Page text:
You specify a remote tape device or a remote diskette by using the syntax host:device. The ufsdump command writes to the remote device when superuser on the local system has access to the remote system. If you usually run the ufsdump command as superuser, the name of the local system must be included in the /.rhosts file on the remote system. If you specify the device as user@host:device, the ufsdump command tries to access the device on the remote system as the specified user. In this case, the specified user must be included in the /.rhosts file on the remote system.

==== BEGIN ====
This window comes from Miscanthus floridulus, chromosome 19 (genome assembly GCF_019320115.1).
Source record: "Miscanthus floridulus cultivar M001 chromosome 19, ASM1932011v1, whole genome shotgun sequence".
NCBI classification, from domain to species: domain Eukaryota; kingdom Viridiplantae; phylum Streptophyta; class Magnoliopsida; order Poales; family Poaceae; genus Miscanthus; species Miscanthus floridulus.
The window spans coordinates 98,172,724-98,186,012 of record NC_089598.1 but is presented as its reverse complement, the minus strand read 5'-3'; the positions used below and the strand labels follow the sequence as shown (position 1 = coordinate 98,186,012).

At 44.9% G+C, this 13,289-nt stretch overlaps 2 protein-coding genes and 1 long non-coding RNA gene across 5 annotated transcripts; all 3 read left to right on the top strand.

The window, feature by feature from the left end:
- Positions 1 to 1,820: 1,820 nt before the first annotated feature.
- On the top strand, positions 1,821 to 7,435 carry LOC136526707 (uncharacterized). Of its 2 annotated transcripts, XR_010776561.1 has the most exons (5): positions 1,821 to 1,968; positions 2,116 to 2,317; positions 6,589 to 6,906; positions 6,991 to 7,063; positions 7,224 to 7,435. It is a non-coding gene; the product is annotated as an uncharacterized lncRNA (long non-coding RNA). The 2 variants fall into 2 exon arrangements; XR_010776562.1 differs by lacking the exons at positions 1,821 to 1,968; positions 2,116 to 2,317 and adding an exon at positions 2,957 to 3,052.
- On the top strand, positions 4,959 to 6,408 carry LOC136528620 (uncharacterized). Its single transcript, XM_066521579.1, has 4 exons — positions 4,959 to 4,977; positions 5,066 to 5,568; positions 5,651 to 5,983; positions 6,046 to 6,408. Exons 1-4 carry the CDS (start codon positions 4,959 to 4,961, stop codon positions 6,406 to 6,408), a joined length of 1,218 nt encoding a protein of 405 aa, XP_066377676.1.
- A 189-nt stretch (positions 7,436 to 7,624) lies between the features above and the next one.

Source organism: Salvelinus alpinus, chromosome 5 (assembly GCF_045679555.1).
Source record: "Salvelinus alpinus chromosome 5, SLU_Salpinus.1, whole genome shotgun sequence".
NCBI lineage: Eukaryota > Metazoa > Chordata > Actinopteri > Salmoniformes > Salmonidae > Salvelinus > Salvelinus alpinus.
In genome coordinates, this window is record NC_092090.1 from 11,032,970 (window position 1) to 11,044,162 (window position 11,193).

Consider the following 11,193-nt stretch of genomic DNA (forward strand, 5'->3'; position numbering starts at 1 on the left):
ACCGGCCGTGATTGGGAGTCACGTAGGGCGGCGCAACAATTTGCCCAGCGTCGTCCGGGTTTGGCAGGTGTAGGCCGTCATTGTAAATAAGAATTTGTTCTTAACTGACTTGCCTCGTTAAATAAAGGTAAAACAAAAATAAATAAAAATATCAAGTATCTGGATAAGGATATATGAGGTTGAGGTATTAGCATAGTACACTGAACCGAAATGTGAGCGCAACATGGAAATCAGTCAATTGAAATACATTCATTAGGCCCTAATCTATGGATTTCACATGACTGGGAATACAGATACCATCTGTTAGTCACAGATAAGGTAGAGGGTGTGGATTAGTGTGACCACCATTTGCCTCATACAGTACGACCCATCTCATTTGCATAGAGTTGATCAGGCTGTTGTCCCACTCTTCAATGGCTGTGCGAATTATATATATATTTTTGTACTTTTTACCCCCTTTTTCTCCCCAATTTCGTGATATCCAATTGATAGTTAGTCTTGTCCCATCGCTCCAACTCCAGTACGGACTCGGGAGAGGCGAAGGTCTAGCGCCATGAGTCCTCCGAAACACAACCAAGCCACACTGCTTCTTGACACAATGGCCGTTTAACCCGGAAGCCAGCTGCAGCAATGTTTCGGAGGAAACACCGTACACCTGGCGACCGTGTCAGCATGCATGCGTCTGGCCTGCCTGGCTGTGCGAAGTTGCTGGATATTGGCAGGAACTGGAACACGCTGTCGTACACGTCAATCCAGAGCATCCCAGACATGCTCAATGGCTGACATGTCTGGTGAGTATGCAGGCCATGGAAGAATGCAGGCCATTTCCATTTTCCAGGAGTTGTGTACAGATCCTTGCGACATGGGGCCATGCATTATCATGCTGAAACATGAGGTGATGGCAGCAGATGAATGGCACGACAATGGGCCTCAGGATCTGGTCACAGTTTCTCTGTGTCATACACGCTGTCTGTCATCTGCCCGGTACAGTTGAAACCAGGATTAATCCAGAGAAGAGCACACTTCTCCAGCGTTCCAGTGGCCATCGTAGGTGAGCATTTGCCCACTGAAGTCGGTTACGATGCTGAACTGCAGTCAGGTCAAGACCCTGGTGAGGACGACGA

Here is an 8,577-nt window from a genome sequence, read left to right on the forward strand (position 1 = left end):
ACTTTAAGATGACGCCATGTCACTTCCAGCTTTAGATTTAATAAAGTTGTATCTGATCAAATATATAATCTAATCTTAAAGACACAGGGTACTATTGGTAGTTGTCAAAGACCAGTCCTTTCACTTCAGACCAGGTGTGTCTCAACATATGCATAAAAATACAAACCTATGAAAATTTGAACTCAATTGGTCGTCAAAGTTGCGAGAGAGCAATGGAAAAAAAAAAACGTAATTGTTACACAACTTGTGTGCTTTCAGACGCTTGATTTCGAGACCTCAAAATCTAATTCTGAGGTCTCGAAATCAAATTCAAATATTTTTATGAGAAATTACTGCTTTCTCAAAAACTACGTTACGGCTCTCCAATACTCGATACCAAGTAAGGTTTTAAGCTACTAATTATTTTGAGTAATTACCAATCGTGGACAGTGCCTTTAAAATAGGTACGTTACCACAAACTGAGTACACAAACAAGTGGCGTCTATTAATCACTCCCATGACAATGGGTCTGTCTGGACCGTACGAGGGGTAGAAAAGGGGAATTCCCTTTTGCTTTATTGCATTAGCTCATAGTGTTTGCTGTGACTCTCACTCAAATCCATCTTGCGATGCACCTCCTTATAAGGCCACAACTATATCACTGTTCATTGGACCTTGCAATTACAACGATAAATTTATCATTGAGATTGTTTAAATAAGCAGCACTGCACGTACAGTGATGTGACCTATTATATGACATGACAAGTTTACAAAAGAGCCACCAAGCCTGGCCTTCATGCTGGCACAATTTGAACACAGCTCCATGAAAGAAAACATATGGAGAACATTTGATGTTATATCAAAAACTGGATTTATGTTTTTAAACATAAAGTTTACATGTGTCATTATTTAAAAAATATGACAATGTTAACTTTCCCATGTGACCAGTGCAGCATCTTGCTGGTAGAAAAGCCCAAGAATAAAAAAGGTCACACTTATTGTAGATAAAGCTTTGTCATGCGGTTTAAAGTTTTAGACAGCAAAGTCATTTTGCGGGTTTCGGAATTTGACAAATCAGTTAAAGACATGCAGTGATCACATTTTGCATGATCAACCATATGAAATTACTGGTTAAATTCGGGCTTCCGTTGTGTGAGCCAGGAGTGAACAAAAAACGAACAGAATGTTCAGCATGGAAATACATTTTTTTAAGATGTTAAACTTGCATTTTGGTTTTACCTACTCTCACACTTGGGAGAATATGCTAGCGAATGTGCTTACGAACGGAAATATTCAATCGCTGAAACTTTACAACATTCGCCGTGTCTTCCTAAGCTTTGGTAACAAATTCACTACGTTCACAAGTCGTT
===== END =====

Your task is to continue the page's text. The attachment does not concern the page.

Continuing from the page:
Use the naming convention for the device that matches the operating system for the system on which the device resides, not the system from which you run the ufsdump command. If the drive is on a system that is running a previous SunOS release (for example, 4.1.1), use the SunOS 4.1 device name (for example, /dev/rst0). If the system is running Solaris software, use the SunOS 5.9 convention (for example, /dev/rmt/0).